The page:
Obsessive-compulsive disorders (OCD)

Everyone sometimes experiences intrusive/ obsessive thoughts. In the case of obsessive-compulsive disorders (OCD), the mere fact that such thoughts appear is interpreted as a manifestation of personal responsibility. A thought becomes more than just a thought (an event in the mind) – it means that something is going to happen or that “we are something” (e.g., bad). The person having such thoughts feels personally responsible for preventing the consequences of thoughts.

This leads to an even greater discomfort and to constant attempts (compulsions, intrusive activities, including mental activities) at eliminating thoughts for which the person feels responsible. Compulsion also serves as a means to reduce anxiety and discomfort.

The crux of the problem is the belief in the importance of intrusive thoughts. Rituals (behaviour or thinking rituals), avoidance and reassurance are the three type of activities that nourish the vicious cycle of symptoms (they strengthen the thought repetition mechanism). The more rituals (compulsions) a person performs, the more meaningful a given thought is, so it will reappear. Moreover, the temporary reduction of an anxiety with a compulsion teaches both our minds and bodies to repeat such an activity (the anxiety drops a bit -> the mind thinks that “it works”). However, it only works for a while, so it needs to be repeated. Once the compulsion is well-grounded, it is difficult to eradicate. The functioning of the person begins to deteriorate.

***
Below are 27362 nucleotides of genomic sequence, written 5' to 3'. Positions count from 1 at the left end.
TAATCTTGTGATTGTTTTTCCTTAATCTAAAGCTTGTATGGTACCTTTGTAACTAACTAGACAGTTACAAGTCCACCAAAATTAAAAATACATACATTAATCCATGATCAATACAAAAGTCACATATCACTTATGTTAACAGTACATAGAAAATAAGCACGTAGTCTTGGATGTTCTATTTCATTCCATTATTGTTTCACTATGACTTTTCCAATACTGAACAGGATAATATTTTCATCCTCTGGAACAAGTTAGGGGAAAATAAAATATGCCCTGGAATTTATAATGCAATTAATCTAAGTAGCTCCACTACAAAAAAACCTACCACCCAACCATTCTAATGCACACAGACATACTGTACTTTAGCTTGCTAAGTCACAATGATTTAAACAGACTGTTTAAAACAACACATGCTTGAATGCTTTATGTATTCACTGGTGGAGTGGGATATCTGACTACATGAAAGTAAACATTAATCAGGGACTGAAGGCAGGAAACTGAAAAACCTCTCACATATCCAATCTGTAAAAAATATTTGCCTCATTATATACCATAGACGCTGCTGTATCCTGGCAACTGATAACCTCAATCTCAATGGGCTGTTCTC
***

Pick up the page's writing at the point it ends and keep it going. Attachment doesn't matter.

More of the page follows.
Intrusive thoughts reflect crucial issues that are important to all moral systems (aggression, sex, blasphemy, chastity) and therefore obsessions are often perceived as sinful, disgusting, and shameful. Such misinterpretation of these thoughts only escalates and perpetuates the obsession.

Thoughts on morally difficult topics are misinterpreted as proving that someone is “sinful” or “a bad person”. The mind spontaneously produces many thoughts that do not have to mean anything.

Some factors responsible for catastrophic interpretations of thoughts include:

The fusion of thinking and acting is a cognitive distortion. It is based on the idea that having a thought about an event increases the probability of that event or even causes it (e.g, if I think that my husband may die in an accident, I will actually cause his death). The obsessive fear of doing something wrong or terrible becomes tantamount to actually wanting to commit the act (e.g. if I think about hurting children it means I really want to hurt them) or shows the “true nature” of a person (e.g. I must be a bad person if I have such terrible thoughts.). Such mistaken reasoning often makes us try to control our thoughts or suppress them at all costs.

The spectrum of obsessive-compulsive disorders includes dysmorphophobia, hoarding, trichotillomania (a hair-pulling disorder), and induced dermatitis (recurrent scratching, skin damage). One of the types of OCD is ROCD – Relationship OCD which involves obsessions and compulsions about being in a relationship or about our partner.

One of the most effective treatment strategies for obsessive compulsive disorder is Exposure and Response Prevention Therapy. Cognitive techniques are also used to treat the OCD symptoms. Mindfulness techniques are often incorporated into therapies.

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